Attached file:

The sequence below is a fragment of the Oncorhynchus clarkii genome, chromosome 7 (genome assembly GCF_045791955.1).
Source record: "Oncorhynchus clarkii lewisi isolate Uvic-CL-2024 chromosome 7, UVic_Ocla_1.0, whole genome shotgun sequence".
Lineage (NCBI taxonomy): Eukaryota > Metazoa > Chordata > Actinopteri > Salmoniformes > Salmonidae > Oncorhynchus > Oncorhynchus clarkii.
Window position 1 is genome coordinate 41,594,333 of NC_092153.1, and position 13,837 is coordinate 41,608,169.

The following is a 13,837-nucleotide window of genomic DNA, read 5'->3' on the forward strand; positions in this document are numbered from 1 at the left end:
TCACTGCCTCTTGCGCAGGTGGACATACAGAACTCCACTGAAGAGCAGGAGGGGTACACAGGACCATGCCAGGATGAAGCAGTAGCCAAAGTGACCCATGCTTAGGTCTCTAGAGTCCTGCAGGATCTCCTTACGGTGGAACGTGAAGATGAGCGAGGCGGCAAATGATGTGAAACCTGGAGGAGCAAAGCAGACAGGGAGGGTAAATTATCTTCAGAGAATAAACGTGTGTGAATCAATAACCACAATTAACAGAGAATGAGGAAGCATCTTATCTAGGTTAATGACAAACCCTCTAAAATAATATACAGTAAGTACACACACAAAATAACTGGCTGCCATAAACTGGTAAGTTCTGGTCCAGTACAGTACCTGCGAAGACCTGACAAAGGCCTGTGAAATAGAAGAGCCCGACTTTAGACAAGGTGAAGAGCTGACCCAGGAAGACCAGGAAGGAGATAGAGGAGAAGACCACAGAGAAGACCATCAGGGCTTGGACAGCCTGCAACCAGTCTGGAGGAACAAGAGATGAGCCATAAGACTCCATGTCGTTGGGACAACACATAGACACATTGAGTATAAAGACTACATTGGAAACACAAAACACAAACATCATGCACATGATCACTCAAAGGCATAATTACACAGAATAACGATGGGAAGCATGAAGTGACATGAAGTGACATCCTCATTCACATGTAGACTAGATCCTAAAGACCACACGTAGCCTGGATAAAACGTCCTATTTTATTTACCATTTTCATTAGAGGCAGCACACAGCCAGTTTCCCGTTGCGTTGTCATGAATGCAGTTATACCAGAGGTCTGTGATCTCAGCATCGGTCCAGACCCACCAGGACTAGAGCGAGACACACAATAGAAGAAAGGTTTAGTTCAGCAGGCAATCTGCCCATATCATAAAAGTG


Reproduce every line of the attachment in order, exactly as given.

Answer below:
The sequence below is a fragment of the Oncorhynchus clarkii genome, chromosome 7 (genome assembly GCF_045791955.1).
Source record: "Oncorhynchus clarkii lewisi isolate Uvic-CL-2024 chromosome 7, UVic_Ocla_1.0, whole genome shotgun sequence".
Lineage (NCBI taxonomy): Eukaryota > Metazoa > Chordata > Actinopteri > Salmoniformes > Salmonidae > Oncorhynchus > Oncorhynchus clarkii.
Window position 1 is genome coordinate 41,594,333 of NC_092153.1, and position 13,837 is coordinate 41,608,169.

The following is a 13,837-nucleotide window of genomic DNA, read 5'->3' on the forward strand; positions in this document are numbered from 1 at the left end:
TCACTGCCTCTTGCGCAGGTGGACATACAGAACTCCACTGAAGAGCAGGAGGGGTACACAGGACCATGCCAGGATGAAGCAGTAGCCAAAGTGACCCATGCTTAGGTCTCTAGAGTCCTGCAGGATCTCCTTACGGTGGAACGTGAAGATGAGCGAGGCGGCAAATGATGTGAAACCTGGAGGAGCAAAGCAGACAGGGAGGGTAAATTATCTTCAGAGAATAAACGTGTGTGAATCAATAACCACAATTAACAGAGAATGAGGAAGCATCTTATCTAGGTTAATGACAAACCCTCTAAAATAATATACAGTAAGTACACACACAAAATAACTGGCTGCCATAAACTGGTAAGTTCTGGTCCAGTACAGTACCTGCGAAGACCTGACAAAGGCCTGTGAAATAGAAGAGCCCGACTTTAGACAAGGTGAAGAGCTGACCCAGGAAGACCAGGAAGGAGATAGAGGAGAAGACCACAGAGAAGACCATCAGGGCTTGGACAGCCTGCAACCAGTCTGGAGGAACAAGAGATGAGCCATAAGACTCCATGTCGTTGGGACAACACATAGACACATTGAGTATAAAGACTACATTGGAAACACAAAACACAAACATCATGCACATGATCACTCAAAGGCATAATTACACAGAATAACGATGGGAAGCATGAAGTGACATGAAGTGACATCCTCATTCACATGTAGACTAGATCCTAAAGACCACACGTAGCCTGGATAAAACGTCCTATTTTATTTACCATTTTCATTAGAGGCAGCACACAGCCAGTTTCCCGTTGCGTTGTCATGAATGCAGTTATACCAGAGGTCTGTGATCTCAGCATCGGTCCAGACCCACCAGGACTAGAGCGAGACACACAATAGAAGAAAGGTTTAGTTCAGCAGGCAATCTGCCCATATCATAAAAGTG